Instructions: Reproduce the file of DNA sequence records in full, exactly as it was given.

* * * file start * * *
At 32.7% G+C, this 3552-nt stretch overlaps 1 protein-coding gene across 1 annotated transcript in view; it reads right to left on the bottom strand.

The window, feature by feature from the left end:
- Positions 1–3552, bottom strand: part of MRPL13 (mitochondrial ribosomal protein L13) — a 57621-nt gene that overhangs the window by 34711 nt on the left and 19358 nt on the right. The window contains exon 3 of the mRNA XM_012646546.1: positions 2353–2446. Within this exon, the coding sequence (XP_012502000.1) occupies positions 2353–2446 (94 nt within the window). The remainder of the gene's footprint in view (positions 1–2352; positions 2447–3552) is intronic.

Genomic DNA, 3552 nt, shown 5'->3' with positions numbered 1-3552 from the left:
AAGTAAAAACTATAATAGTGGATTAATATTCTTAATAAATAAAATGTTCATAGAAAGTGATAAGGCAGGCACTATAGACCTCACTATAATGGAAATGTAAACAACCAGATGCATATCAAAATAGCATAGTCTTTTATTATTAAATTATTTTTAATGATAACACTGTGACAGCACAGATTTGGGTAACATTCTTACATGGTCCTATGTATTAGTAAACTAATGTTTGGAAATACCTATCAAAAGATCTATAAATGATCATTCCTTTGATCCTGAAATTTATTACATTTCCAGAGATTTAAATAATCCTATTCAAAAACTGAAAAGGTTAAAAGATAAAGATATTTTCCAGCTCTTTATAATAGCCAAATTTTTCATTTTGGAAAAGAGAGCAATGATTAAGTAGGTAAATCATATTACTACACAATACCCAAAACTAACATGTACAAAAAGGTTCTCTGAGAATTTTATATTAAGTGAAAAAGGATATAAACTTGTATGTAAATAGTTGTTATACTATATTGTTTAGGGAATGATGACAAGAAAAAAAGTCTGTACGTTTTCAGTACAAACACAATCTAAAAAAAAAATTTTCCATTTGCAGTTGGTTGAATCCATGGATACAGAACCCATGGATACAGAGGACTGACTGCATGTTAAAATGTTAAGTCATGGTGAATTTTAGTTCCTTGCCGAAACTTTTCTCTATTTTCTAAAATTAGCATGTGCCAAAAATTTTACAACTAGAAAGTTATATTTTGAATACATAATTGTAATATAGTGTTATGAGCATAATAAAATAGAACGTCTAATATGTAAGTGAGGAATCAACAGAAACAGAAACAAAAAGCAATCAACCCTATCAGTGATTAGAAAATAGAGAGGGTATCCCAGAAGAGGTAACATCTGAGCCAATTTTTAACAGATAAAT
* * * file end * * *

At 32.7% G+C, this 3552-nt stretch overlaps 1 protein-coding gene across 1 annotated transcript in view; it reads right to left on the bottom strand.

The window, feature by feature from the left end:
- Positions 1–3552, bottom strand: part of MRPL13 (mitochondrial ribosomal protein L13) — a 57621-nt gene that overhangs the window by 34711 nt on the left and 19358 nt on the right. The window contains exon 3 of the mRNA XM_012646546.1: positions 2353–2446. Within this exon, the coding sequence (XP_012502000.1) occupies positions 2353–2446 (94 nt within the window). The remainder of the gene's footprint in view (positions 1–2352; positions 2447–3552) is intronic.

Genomic DNA, 3552 nt, shown 5'->3' with positions numbered 1-3552 from the left:
AAGTAAAAACTATAATAGTGGATTAATATTCTTAATAAATAAAATGTTCATAGAAAGTGATAAGGCAGGCACTATAGACCTCACTATAATGGAAATGTAAACAACCAGATGCATATCAAAATAGCATAGTCTTTTATTATTAAATTATTTTTAATGATAACACTGTGACAGCACAGATTTGGGTAACATTCTTACATGGTCCTATGTATTAGTAAACTAATGTTTGGAAATACCTATCAAAAGATCTATAAATGATCATTCCTTTGATCCTGAAATTTATTACATTTCCAGAGATTTAAATAATCCTATTCAAAAACTGAAAAGGTTAAAAGATAAAGATATTTTCCAGCTCTTTATAATAGCCAAATTTTTCATTTTGGAAAAGAGAGCAATGATTAAGTAGGTAAATCATATTACTACACAATACCCAAAACTAACATGTACAAAAAGGTTCTCTGAGAATTTTATATTAAGTGAAAAAGGATATAAACTTGTATGTAAATAGTTGTTATACTATATTGTTTAGGGAATGATGACAAGAAAAAAAGTCTGTACGTTTTCAGTACAAACACAATCTAAAAAAAAAATTTTCCATTTGCAGTTGGTTGAATCCATGGATACAGAACCCATGGATACAGAGGACTGACTGCATGTTAAAATGTTAAGTCATGGTGAATTTTAGTTCCTTGCCGAAACTTTTCTCTATTTTCTAAAATTAGCATGTGCCAAAAATTTTACAACTAGAAAGTTATATTTTGAATACATAATTGTAATATAGTGTTATGAGCATAATAAAATAGAACGTCTAATATGTAAGTGAGGAATCAACAGAAACAGAAACAAAAAGCAATCAACCCTATCAGTGATTAGAAAATAGAGAGGGTATCCCAGAAGAGGTAACATCTGAGCCAATTTTTAACAGATAAAT